Julius Genachowski, the current Federal Communications Commission (FCC) chairman, is stepping down. Tom Wheeler will be nominated by President Obama to replace him. If approved Wheeler faces several issues that will impact telecommunications companies like TDS Telecommunications Corp. (TDS®) and customers across the country.
Genachowski announced he was leaving in March, just days after Republican appointee Robert McDowell, an FCC commissioner, also announced he was leaving.
Wheeler was one of about a dozen names rumored to be in the running for the job. His nomination doesn’t come as much of a surprise. What’s important now is how Wheeler plans to address the critical issues facing the nation’s communications industry.
I think his nomination is much more issues based than personalities based. I can assure you that TDS will work aggressively to develop a positive relationship with Wheeler as he moves through the confirmation process.
I believe there are three critical issues facing the nation’s communications industry that Wheeler and his FCC colleagues will have to address if he’s confirmed. They include further reforms to Universal Service, rural call completion, and retransmission fees for the distribution of video content. All of these issues directly impact TDS and its customers especially those in our most rural markets.
Universal Service is the long standing public policy goal that all Americans should have access to equivalent communication services at comparable rates regardless of location. In November 2011, the FCC released an order aimed at modernizing the program. However, reform has been slow, particularly for smaller rural companies. The commission decided to deal with large, price-cap carriers like AT&T and Verizon first, mobile providers second, and rate-of-return carriers like TDS last. But the process stalled.
The delay in the process has essentially put network and operating investment decisions on hold. Now, many telecoms, including TDS, are playing the waiting game and it’s had a chilling impact on future network investment.
Rural call completion is the second issue. Smaller telecoms like TDS have been dealing with it for more than two years. What happens is someone outside of a TDS market makes a call to someone inside a TDS or other rural market. The call is then transmitted by other routing carriers. Some of these routers knowingly take steps to delay or even fail to terminate calls. The result is dropped or incomplete calls, dead air, and fast busy signals.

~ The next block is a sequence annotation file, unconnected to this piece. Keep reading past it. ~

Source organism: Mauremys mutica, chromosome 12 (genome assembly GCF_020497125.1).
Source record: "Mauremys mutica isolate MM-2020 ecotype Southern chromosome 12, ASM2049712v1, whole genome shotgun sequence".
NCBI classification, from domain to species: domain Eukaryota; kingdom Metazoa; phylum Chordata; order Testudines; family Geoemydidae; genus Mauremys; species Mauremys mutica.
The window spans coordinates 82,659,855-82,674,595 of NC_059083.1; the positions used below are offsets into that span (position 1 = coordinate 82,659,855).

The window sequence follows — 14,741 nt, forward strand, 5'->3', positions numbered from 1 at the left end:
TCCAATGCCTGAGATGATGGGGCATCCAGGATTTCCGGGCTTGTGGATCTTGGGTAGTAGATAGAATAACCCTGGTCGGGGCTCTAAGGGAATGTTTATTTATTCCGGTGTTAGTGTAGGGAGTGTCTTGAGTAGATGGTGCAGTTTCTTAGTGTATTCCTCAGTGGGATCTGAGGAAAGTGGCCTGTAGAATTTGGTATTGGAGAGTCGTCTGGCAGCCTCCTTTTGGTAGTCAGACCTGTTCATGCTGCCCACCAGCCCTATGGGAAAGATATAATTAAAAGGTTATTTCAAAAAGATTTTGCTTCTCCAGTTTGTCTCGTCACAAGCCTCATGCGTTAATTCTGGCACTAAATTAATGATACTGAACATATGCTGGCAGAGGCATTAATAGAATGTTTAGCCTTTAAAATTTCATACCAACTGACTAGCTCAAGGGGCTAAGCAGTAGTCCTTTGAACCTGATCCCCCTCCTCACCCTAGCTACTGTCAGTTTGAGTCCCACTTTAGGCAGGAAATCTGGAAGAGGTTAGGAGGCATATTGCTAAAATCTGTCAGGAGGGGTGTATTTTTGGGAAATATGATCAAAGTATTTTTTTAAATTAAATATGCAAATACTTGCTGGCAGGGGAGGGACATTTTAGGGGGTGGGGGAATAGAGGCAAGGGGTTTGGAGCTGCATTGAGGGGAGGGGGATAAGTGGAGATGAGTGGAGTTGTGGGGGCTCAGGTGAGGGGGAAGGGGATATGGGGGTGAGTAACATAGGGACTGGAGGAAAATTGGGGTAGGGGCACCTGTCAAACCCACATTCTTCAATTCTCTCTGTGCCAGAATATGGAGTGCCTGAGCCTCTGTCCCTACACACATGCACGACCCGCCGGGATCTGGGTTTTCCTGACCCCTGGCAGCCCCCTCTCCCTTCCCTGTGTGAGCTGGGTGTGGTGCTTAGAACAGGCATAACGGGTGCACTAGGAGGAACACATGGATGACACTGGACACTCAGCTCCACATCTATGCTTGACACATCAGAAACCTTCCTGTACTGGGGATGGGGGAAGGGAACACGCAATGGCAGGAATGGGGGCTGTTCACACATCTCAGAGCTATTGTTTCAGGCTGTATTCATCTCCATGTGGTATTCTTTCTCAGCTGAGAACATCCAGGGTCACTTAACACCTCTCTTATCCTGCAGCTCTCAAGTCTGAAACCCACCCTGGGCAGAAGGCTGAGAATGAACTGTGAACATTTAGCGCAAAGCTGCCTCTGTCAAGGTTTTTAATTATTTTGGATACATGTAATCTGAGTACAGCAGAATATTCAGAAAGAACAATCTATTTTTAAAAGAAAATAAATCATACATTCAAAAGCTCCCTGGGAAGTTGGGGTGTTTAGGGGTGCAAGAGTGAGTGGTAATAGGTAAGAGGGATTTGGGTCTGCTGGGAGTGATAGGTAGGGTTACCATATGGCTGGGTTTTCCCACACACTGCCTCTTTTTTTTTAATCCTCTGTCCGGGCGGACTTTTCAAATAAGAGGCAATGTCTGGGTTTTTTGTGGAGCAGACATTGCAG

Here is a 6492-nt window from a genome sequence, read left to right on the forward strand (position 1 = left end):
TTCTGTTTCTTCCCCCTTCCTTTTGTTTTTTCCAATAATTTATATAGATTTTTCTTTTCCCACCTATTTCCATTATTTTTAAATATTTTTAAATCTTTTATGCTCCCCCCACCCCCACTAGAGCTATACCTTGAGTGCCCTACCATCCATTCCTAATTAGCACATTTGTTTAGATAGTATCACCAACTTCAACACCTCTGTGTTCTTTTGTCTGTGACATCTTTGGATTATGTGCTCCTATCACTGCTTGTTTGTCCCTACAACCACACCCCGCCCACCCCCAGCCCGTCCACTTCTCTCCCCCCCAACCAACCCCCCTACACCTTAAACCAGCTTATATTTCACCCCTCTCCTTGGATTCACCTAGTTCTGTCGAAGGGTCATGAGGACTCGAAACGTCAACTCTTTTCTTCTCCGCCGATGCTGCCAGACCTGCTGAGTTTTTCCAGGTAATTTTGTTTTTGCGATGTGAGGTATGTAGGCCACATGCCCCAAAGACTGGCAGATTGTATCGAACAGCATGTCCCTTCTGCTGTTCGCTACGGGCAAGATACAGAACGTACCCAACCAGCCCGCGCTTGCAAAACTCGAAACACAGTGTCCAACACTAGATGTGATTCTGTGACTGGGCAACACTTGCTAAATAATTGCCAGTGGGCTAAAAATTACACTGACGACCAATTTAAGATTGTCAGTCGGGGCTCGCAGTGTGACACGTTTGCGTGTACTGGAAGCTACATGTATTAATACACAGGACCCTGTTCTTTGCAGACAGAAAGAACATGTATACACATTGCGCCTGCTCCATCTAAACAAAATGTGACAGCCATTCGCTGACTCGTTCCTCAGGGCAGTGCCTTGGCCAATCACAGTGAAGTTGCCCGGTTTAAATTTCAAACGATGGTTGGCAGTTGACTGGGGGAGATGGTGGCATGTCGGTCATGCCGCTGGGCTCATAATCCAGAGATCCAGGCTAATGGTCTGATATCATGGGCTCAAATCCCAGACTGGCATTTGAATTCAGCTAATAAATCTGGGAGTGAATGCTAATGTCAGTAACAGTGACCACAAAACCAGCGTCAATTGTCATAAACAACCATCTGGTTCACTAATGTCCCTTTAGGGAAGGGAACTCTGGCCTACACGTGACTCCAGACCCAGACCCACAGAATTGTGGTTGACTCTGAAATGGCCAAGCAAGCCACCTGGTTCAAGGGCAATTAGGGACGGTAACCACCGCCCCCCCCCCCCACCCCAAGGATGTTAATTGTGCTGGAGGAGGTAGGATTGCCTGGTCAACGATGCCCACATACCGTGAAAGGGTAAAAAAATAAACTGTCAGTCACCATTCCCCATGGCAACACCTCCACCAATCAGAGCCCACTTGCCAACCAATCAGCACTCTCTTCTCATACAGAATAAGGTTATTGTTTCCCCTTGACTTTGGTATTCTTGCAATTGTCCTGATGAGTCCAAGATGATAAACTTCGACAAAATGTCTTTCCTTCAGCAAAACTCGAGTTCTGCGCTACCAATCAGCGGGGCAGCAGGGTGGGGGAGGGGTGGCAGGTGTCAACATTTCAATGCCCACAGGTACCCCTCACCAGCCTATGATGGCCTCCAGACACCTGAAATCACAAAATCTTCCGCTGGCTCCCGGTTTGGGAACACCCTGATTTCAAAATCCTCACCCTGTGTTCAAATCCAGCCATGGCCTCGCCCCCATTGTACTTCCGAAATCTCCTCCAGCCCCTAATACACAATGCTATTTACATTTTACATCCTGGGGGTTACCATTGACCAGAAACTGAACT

Residential customers are missing important calls and their safety is being jeopardized. Businesses are missing sales calls, productivity is falling, and their reputations are suffering. It is TDS’ hope that Mr. Wheeler, along with his fellow commissioners, will correct this matter quickly.
The negotiation of retransmission fees rounds out the list. This is a new and evolving issue for TDS as we continue to introduce TDS TV and as we look to the future with our recent acquisition of Baja Broadband.
For most television providers retransmission fees are one of their biggest expenses. Broadcast networks charge cable and satellite companies to access their signal and content. In many cases, broadcast companies hold all the cards making negotiations difficult at best for all but the largest video providers. As a result the cost per subscriber to carry local networks, popular sports affiliates, and pay channels is doubling every negotiation cycle, pricing cost-conscious consumers out of the market.
What TDS is trying to accomplish with our corporate advocacy is either get Congress to revisit these laws and bring in more of an arbitration process or have the FCC do it on their own by taking action to compel good faith negotiations.
Genachowski will go to work for the Aspen Institute once he steps down. According to their website they’re an educational and policy studies organization based in Washington, D.C.
Wheeler, a venture capitalist and former lobbyist for the cable and wireless industry, is 67-years-old. Most experts believe Wheeler’s nomination will coincide with the nomination of a Republican commissioner to make the confirmation process easier.
Stay tuned as we follow the FCC confirmation process and the early actions the newly comprised commission takes regarding universal service, rural call completion and the negotiation of retransmission fees. The FCC is charged with protecting the public’s interest. They have their hands full!
Drew Petersen is the vice president of External Affairs & Communications for Madison, Wis. based TDS Telecommunications Corp. (TDS®) Drew joined TDS in 1997 as a member of the Government and Regulatory Affairs department. On the federal level Drew is responsible for directing TDS’ legislative and regulatory initiatives in Washington D.C.